The Linux terminal has rich multitasking capabilities. You can switch between the virtual consoles already running on your system, use Bash job control to run processes in the background, and take advantage of GNU screen, a terminal “window manager.”

You don’t have to stick to a single command at a time. Whether you want to run a process in the background and revisit it occasionally or run multiple time-consuming tasks at once, Linux offers several options.

Virtual Consoles

By default, most Linux systems have several virtual consoles running in the background. Switch between them by pressing Ctrl-Alt and hitting a key between F1 and F6. Ctrl-Alt-F7 will usually take you back to the graphical X server.

Pressing the key combination will take you to a login prompt. You can log in and run a command, then switch away — the command will continue running in the background, so you can have several different terminal sessions going at the same time.

The “tty1” text here indicates that this is the terminal located at Ctrl-Alt-F1, tty2 would be at F2.

These are just the most common settings — different Linux distributions could have less virtual consoles running and have the X server located at a different place.

Bash Job Control

The Bash shell provides its own features for handling multiple processes. Job control lets you run processes and attach and detach from them. An attached process is known as a foreground process, while a detached one is known as a background process.

To start a process in the background, add the & character after its command. For example, to open the Nano text editor as a background job, type the following command:

nano &

The [1] indicates that our new job’s job ID is 1. The 3751 is its process ID.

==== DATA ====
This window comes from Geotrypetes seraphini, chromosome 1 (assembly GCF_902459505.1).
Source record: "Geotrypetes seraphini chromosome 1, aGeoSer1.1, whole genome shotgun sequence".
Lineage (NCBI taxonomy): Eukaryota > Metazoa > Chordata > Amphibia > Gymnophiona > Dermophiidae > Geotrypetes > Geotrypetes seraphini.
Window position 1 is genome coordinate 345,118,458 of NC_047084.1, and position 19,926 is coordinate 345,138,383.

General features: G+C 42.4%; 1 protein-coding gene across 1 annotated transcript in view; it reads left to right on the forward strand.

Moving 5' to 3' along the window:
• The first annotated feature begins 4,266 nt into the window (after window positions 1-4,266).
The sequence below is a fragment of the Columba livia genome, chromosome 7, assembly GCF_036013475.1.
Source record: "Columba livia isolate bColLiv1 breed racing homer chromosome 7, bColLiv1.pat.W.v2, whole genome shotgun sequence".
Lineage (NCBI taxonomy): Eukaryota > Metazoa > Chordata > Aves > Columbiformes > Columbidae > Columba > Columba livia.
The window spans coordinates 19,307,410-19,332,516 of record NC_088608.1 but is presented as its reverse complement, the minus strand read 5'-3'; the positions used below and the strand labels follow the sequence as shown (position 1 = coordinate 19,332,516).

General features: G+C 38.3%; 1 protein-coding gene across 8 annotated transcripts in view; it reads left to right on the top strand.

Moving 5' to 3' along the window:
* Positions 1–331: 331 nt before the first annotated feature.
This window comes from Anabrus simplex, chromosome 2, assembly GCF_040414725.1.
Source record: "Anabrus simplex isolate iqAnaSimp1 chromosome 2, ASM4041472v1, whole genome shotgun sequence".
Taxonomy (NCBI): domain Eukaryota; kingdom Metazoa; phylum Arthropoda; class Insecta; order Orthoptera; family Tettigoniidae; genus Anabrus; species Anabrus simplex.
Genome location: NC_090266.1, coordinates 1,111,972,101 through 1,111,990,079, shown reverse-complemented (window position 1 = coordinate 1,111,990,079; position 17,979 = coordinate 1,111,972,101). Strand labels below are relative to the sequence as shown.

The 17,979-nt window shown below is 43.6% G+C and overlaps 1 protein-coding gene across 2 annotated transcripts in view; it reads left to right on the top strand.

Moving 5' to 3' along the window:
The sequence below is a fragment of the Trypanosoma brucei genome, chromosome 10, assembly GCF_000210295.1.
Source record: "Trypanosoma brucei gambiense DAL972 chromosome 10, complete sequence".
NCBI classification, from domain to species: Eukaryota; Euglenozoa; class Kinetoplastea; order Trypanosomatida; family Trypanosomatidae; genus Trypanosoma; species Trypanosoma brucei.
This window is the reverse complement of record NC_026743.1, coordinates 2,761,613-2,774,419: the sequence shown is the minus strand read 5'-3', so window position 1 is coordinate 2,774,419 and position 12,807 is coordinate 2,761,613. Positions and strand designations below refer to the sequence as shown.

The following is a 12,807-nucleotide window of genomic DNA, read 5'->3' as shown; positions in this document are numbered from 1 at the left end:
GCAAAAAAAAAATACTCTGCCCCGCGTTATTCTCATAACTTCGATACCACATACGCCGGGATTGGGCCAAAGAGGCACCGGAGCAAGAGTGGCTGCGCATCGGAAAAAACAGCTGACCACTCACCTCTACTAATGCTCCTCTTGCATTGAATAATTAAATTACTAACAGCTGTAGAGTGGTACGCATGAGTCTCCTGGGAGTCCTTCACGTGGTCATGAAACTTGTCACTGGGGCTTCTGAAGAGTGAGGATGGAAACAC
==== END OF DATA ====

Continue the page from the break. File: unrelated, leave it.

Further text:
Every job we start gets its own job ID. Run the jobs command to view the list of currently running jobs. The + sign indicates the job that was last associated with the shell, while the – sign indicates the job that was second-to-last associated with the shell.

The fg command allows you to bring a background job to the foreground, attaching it to the current shell. Running fg or another job-related command without specifying a job will use the last-associated job — the one with a + sign in the jobs list. You can also specify a job number. For example, the following command will bring job 1 back to the foreground:

fg %1

End a process normally and it will vanish from the list of running jobs. If you want to detach a job from the current shell, use the ^Z — that is, Ctrl-Z — keyboard shortcut.

GNU Screen

GNU Screen is a “full-screen window manager” that lets you use multiple shells in a single terminal. It may not be installed by default — it isn’t on Ubuntu. On Ubuntu or Debian, use the following command to install Screen:

sudo apt-get install screen

Once it’s installed, run the screen command and you’ll see some information about Screen.

Press Space or Enter and you’ll see a normal-looking terminal.

It may not look special, but this shell is actually running within GNU Screen. Press Ctrl-a and then d to detach from Screen. You’ll be back to the normal terminal.

To reattach to screen, run the screen -r command. You’ll be back to the same terminal as before.

There’s a lot more you can do with screen. For example, create a new “window” (terminal) in screen by pressing Ctrl-a, then c. Once you have multiple windows, press Ctrl-a twice to switch between them. You can also press Ctrl-a, then to see a list of windows.

Select a window in the list and press Enter to switch to it.

We’ve previously written about using GNU Screen and gone over using Byobu, which enhances GNU Screen.

Profile Photo for Chris Hoffman Chris Hoffman
Chris Hoffman is Editor-in-Chief of How-To Geek. He's written about technology for over a decade and was a PCWorld columnist for two years. Chris has written for The New York Times and Reader's Digest, been interviewed as a technology expert on TV stations like Miami's NBC 6, and had his work covered by news outlets like the BBC. Since 2011, Chris has written over 2,000 articles that have been read more than one billion times---and that's just here at How-To Geek.
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